Luckily, trusting the A3100 is something we were happy to do during our time with it.
Images taken at ISO 100 were the match of any compact camera, with excellent colour and detail reproduction.
Moving the ISO up through the range inevitably reduces image quality, and the A3100 treads a careful path between giving image noise free rein and detail-destroying noise reduction.
At its top setting of ISO 1600 our images are clearly suffering from a marked softness, but with a little care it should be possible to get printable images as long as you don't crop too heavily.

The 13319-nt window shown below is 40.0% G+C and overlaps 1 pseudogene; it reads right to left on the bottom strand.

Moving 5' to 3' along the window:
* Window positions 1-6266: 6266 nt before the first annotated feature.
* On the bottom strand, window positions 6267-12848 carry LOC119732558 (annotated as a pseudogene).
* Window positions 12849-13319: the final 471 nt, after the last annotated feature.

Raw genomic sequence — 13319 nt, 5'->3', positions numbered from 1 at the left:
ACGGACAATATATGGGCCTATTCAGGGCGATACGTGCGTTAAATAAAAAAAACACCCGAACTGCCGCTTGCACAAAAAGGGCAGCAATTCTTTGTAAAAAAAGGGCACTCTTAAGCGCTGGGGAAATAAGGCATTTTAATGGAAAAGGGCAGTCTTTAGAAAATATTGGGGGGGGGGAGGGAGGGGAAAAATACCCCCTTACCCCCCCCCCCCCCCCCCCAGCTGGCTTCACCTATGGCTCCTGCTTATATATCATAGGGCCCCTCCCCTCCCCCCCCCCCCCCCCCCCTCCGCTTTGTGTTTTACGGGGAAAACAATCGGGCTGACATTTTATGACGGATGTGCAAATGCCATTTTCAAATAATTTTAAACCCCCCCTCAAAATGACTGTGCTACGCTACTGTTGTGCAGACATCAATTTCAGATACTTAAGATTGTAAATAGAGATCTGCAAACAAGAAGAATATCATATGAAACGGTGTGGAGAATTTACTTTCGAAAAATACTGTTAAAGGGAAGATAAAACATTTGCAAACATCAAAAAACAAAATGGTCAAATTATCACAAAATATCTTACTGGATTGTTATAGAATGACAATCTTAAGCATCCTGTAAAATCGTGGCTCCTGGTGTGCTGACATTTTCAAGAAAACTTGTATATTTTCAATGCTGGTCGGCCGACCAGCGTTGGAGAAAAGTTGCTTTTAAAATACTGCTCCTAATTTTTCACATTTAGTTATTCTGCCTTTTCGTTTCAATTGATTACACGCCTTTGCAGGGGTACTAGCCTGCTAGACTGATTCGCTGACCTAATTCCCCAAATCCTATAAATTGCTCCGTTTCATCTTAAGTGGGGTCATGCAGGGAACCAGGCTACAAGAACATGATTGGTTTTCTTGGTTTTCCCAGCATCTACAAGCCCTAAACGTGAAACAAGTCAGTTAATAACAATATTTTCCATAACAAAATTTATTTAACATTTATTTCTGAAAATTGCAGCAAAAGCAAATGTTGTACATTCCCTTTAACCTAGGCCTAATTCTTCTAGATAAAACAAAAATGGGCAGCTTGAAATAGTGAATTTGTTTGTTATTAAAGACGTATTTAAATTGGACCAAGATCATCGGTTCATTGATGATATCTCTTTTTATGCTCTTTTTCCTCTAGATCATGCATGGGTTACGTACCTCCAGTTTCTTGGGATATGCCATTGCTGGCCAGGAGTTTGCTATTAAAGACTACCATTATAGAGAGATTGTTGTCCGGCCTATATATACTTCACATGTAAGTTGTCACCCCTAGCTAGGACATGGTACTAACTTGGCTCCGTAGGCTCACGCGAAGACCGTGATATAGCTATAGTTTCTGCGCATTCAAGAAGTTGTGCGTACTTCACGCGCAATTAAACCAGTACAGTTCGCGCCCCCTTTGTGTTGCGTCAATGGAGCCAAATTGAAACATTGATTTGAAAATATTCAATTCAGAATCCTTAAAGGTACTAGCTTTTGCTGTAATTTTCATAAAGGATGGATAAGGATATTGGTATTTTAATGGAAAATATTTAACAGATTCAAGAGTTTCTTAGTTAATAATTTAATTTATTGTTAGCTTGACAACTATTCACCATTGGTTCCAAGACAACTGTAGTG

At lower ISOs there's plenty of potential for zooming in after the fact - the A3100's 12.1MP sensor produces 3,000 x 4,000 pixel images.
Impressively, the lens showed very little chromatic aberration, even in typically difficult high-contrast situations.
It's not a spectacular piece of glass, offering a focal range of 35-140mm (35mm equivalent). That's fine for most standard situations, but will offer frustration if you want to get up close to a building, or take decent pictures at a wildlife park.
On the plus side, the lens's conservative specifications mean there's no distortion to speak of.
The movie mode is nothing special, unfortunately. 30fps and 640 x 480 is the top setting, which means budding Spielbergs will need to rein in their aspirations somewhat.
It's something of a shame, particularly when cameras such as Canon's own Ixus 120 IS cost around £30 more but throw in 720p, 30fps video recording.